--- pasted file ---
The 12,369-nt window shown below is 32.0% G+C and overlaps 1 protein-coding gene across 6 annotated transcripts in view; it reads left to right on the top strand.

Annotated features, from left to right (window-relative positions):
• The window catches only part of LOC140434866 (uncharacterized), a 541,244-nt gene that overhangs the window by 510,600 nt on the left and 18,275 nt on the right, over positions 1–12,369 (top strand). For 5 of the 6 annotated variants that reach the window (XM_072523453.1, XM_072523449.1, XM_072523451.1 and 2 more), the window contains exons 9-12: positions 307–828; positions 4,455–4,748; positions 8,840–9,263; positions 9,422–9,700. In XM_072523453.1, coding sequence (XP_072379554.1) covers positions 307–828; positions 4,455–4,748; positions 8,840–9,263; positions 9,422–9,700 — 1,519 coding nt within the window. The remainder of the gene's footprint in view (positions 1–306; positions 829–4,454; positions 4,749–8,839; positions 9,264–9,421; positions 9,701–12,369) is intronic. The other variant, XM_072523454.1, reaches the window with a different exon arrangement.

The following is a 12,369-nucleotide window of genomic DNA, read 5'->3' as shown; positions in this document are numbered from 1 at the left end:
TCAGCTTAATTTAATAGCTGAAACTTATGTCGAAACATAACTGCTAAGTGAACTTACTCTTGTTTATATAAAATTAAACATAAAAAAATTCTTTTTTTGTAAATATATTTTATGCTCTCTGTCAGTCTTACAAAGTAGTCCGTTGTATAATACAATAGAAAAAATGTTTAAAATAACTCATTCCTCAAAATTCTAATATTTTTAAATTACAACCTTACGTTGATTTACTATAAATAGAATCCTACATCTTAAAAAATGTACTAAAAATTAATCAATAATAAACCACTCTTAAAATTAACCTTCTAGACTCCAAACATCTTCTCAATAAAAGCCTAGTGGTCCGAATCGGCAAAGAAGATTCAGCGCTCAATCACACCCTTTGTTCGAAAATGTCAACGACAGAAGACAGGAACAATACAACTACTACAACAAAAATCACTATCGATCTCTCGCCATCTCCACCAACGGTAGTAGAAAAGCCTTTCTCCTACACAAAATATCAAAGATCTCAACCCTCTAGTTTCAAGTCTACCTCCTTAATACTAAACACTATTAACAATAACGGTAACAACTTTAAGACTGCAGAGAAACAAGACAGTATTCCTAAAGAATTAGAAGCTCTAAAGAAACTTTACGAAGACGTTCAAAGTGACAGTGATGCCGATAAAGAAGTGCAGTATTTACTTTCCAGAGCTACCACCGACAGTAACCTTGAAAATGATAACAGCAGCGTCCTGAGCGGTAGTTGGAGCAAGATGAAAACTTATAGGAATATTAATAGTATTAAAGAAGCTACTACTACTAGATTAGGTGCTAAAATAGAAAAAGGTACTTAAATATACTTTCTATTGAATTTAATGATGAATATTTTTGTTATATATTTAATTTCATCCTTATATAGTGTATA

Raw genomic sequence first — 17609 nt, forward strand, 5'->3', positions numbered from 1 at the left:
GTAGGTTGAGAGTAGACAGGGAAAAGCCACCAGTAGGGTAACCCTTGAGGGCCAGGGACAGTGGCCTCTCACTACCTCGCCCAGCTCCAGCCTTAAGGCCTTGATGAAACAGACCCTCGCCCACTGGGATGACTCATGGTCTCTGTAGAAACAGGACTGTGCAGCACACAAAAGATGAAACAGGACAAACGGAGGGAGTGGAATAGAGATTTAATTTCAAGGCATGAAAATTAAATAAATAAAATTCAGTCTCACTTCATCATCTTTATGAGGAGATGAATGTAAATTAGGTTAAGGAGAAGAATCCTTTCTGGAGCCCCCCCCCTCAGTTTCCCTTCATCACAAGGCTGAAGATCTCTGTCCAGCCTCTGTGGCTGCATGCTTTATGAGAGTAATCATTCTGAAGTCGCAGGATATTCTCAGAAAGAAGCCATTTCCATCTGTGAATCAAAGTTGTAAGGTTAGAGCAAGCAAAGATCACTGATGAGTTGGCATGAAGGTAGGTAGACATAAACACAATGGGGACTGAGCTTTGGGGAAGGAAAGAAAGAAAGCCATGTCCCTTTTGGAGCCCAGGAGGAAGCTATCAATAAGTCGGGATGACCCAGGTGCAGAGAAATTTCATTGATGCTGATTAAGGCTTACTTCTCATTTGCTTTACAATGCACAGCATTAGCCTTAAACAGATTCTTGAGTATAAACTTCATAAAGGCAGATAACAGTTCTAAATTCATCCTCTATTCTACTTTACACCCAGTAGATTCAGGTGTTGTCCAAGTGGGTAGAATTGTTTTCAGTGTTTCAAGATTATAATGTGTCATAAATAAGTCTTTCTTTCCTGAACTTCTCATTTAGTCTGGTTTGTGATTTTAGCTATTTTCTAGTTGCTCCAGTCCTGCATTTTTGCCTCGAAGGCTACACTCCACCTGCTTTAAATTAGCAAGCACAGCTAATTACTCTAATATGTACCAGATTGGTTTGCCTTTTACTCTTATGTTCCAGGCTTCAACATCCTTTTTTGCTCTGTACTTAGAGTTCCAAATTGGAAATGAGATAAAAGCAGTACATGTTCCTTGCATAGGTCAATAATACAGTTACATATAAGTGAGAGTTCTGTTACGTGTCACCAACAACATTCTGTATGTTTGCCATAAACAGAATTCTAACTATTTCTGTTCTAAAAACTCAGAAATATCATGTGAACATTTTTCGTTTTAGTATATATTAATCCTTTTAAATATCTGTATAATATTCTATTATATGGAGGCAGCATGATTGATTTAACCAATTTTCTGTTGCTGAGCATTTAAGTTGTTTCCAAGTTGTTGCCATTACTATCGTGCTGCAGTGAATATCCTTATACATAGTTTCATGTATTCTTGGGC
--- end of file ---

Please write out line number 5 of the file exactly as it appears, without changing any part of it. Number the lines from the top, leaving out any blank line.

TCAGCTTAATTTAATAGCTGAAACTTATGTCGAAACATAACTGCTAAGTGAACTTACTCTTGTTTATATAAAATTAAACATAAAAAAATTCTTTTTTTGTAAATATATTTTATGCTCTCTGTCAGTCTTACAAAGTAGTCCGTTGTATAATACAATAGAAAAAATGTTTAAAATAACTCATTCCTCAAAATTCTAATATTTTTAAATTACAACCTTACGTTGATTTACTATAAATAGAATCCTACATCTTAAAAAATGTACTAAAAATTAATCAATAATAAACCACTCTTAAAATTAACCTTCTAGACTCCAAACATCTTCTCAATAAAAGCCTAGTGGTCCGAATCGGCAAAGAAGATTCAGCGCTCAATCACACCCTTTGTTCGAAAATGTCAACGACAGAAGACAGGAACAATACAACTACTACAACAAAAATCACTATCGATCTCTCGCCATCTCCACCAACGGTAGTAGAAAAGCCTTTCTCCTACACAAAATATCAAAGATCTCAACCCTCTAGTTTCAAGTCTACCTCCTTAATACTAAACACTATTAACAATAACGGTAACAACTTTAAGACTGCAGAGAAACAAGACAGTATTCCTAAAGAATTAGAAGCTCTAAAGAAACTTTACGAAGACGTTCAAAGTGACAGTGATGCCGATAAAGAAGTGCAGTATTTACTTTCCAGAGCTACCACCGACAGTAACCTTGAAAATGATAACAGCAGCGTCCTGAGCGGTAGTTGGAGCAAGATGAAAACTTATAGGAATATTAATAGTATTAAAGAAGCTACTACTACTAGATTAGGTGCTAAAATAGAAAAAGGTACTTAAATATACTTTCTATTGAATTTAATGATGAATATTTTTGTTATATATTTAATTTCATCCTTATATAGTGTATA